“Want to make God laugh? Make plans,” goes the old adage.
The best stories are those where the main character makes plans to do something and then the unexpected happens. The ship sinks, aliens invade, the wedding is called off and an assassin shows up. We like that, happily grabbing a bag of popcorn and munching away hoping the director heaps more grief on the hero while we root for him to come through.
Except we don’t like it when it happens to us. A flat tire on the way to work? Derails our whole day. Skiing injury? The month is shot. Unexpected layoff? Kills a whole year.
But life is all about dealing with the unexpected. A fantastic lesson in this is “Life of Pi,” if you haven’t seen it, (or read it) it’s recommended. It’s these challenges—both big and small—that test us, promote us, and cause us to grow and change.
Dealing with the unexpected becomes particularly important when someone is paying you to deal with it. Now you not only have your own challenges but those of colleagues and clients.
You’re a character in your own movie, and the screenplay still has a lot of pages to go.
When sending an invitation to someone via Linkedin, take a moment to compose a quick introductory note rather than using the default message. Few people seem to do this, since using the default is easier.
Doing little things that other people don’t feel like doing can lead to bigger things.
Dung beetles spend their nights rolling balls of dung to hiding places where they are used as food. Rather unpleasant.
Like many unpleasant jobs in the real world, though, the work the dung beetles do plays an important role in nature and agriculture. Without them, the planet would be a much dirtier place. But we often judge creatures (and people) by what they do—or what we think they do—because it’s convenient. Consider the lion, respected as “king of the jungle.”
If an anthropomorphic dung beetle were to be featured in a Disney film it would probably be portrayed as having one of the least desirable jobs in the animal kingdom. A bumbling, comically-rendered character rolling balls of dung would make an obvious target for gags. It probably wouldn’t be shown as smart, or as some sort of stargazer.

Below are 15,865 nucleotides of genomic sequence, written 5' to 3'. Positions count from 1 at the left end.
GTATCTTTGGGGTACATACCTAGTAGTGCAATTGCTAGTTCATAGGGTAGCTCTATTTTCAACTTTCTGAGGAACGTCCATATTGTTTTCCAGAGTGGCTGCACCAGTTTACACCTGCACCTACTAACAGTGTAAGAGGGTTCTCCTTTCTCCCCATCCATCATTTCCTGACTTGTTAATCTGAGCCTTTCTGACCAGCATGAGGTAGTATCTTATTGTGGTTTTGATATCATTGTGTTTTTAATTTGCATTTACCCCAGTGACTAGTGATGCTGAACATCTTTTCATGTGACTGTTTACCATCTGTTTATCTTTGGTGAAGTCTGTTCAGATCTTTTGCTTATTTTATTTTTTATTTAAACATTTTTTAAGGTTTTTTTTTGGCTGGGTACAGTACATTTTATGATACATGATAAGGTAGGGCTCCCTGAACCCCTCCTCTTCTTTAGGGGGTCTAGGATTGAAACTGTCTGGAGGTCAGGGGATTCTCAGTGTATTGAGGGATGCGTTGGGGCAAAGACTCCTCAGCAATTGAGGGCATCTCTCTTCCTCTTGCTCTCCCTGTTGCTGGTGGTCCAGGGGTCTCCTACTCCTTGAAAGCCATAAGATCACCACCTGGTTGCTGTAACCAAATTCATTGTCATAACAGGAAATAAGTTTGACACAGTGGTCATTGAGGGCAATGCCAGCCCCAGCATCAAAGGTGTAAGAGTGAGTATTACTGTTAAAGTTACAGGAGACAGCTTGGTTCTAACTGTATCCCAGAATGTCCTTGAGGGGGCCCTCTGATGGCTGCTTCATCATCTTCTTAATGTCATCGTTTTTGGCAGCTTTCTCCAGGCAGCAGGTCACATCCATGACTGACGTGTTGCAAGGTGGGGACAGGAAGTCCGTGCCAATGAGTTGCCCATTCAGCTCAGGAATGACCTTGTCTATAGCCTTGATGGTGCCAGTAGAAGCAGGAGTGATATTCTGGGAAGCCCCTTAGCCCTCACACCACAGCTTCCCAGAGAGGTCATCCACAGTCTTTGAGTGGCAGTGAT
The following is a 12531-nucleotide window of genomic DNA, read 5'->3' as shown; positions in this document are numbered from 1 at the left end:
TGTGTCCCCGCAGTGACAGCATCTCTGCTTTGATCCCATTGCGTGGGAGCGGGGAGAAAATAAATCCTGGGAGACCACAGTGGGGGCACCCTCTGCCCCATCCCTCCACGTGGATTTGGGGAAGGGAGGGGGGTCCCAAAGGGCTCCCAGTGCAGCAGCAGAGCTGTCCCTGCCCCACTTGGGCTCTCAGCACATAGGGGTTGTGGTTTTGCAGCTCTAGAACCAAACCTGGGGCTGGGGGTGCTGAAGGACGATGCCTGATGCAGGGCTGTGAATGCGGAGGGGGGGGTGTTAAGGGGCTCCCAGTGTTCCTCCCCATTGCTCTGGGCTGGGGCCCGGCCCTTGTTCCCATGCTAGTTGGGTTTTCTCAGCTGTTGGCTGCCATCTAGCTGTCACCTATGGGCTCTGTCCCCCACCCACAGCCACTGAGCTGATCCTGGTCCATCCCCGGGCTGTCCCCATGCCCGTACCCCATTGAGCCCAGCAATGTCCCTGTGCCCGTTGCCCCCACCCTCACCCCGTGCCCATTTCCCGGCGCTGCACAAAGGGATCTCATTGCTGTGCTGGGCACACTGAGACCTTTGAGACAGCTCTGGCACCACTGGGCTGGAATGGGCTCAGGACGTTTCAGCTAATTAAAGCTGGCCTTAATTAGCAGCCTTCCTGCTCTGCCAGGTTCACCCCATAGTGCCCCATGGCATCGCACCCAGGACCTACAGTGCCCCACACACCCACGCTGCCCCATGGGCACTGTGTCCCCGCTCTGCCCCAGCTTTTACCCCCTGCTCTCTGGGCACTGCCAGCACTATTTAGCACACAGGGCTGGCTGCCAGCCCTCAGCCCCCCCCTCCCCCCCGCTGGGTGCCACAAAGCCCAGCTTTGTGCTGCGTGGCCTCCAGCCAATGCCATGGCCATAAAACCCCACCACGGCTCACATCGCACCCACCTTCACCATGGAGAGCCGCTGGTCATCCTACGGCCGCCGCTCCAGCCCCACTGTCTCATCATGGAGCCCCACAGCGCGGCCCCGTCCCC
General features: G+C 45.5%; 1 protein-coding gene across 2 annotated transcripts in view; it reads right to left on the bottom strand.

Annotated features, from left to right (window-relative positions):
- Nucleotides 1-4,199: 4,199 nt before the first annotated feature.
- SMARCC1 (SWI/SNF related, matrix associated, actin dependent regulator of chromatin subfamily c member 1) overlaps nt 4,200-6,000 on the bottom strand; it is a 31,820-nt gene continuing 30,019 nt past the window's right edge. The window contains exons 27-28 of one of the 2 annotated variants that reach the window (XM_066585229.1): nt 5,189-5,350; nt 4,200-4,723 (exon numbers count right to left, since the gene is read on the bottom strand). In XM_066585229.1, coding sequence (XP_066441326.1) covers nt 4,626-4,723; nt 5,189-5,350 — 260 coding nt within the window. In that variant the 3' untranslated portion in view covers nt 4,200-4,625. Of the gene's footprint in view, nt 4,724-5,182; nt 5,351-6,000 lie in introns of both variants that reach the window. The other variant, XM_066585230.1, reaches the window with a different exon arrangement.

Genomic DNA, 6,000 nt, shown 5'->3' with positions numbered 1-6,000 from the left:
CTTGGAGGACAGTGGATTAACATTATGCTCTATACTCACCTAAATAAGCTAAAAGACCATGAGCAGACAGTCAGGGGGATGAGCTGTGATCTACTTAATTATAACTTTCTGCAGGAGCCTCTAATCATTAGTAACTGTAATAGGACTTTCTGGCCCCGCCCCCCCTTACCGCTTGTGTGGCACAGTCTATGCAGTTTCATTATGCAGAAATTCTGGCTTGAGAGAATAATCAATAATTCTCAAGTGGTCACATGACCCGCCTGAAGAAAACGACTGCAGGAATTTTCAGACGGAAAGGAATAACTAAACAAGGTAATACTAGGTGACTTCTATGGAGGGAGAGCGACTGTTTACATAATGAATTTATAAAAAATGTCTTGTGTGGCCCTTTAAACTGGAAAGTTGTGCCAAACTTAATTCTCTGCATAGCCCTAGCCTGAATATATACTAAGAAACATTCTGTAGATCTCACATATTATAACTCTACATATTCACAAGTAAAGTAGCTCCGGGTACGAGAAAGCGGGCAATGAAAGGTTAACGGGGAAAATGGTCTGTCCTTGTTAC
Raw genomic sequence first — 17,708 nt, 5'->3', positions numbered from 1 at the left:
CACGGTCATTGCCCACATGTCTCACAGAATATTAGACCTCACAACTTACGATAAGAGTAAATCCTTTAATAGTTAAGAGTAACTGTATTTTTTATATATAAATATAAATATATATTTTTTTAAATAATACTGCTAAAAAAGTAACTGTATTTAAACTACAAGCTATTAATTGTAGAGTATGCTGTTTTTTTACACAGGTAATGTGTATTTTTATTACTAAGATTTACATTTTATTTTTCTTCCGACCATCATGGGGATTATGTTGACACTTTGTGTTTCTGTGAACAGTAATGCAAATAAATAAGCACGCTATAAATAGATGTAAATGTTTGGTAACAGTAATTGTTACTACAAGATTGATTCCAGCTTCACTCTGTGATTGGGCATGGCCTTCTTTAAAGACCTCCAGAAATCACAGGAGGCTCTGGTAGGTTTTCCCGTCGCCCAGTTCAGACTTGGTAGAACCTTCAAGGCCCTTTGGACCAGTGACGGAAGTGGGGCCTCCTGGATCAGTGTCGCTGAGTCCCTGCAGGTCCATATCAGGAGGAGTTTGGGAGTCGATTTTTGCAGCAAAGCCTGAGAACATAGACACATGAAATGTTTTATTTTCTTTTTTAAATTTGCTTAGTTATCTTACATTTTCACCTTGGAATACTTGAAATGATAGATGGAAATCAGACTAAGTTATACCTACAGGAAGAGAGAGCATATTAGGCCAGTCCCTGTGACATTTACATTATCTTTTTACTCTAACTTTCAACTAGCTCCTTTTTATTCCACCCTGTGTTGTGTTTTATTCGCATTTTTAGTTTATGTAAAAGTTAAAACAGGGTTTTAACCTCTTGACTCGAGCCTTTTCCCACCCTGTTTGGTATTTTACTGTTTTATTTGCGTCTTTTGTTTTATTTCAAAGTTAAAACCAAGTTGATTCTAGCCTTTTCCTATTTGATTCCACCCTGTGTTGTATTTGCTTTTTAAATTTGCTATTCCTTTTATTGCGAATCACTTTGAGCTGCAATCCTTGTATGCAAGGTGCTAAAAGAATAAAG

But that would be a mistake. Because dung beetles are more than what they seem. You might say they are cosmically-minded. Incredibly, these beetles use the Milky Way to navigate. Perched upon a ball of dung, they orient themselves using the panoply of stars splashed across the South African sky. No other creature is known to do that. How many people can do that?
Imagine, knee deep in feces, with tiny eyes, and they’re aware of the symmetry of distant stars.
If that sounds weird or outlandish it shouldn’t. The past hundred years have shown us that. Tubes of metal that fly people across the Atlantic in a few hours? Outrageous. Buildings with over 160 floors? Impossible. Ten-year-old kids with communication devices far more advanced than anything portrayed on Star Trek? Absurd.
If you could be printing your own meat via an ink jet, then you might be doing anything a few years from now. That includes what you’ll do for a living. It’s very possible the job you’ll be doing doesn’t exist yet. It may not have been thought of yet.
How to you prepare for that? Embrace the weird and outlandish. It’s the new norm.
Friday is a peculiar day. It’s a day some people wait all week for. “Thank God it’s Friday,” they’ll say on the elevator while you nod politely. Most people probably don’t realize they do this.
But you only get about 52 Fridays a year. So what’s happening to the other 312 days?
Figure out a way to get more Fridays into your calendar. This doesn’t mean more party-do-less-work days but taking that Friday enthusiasm with you all week. You once had it. As a pre-schooler you probably didn’t say “TGIF.”
Find something to get excited and enthusiastic about and spend your week chasing it down.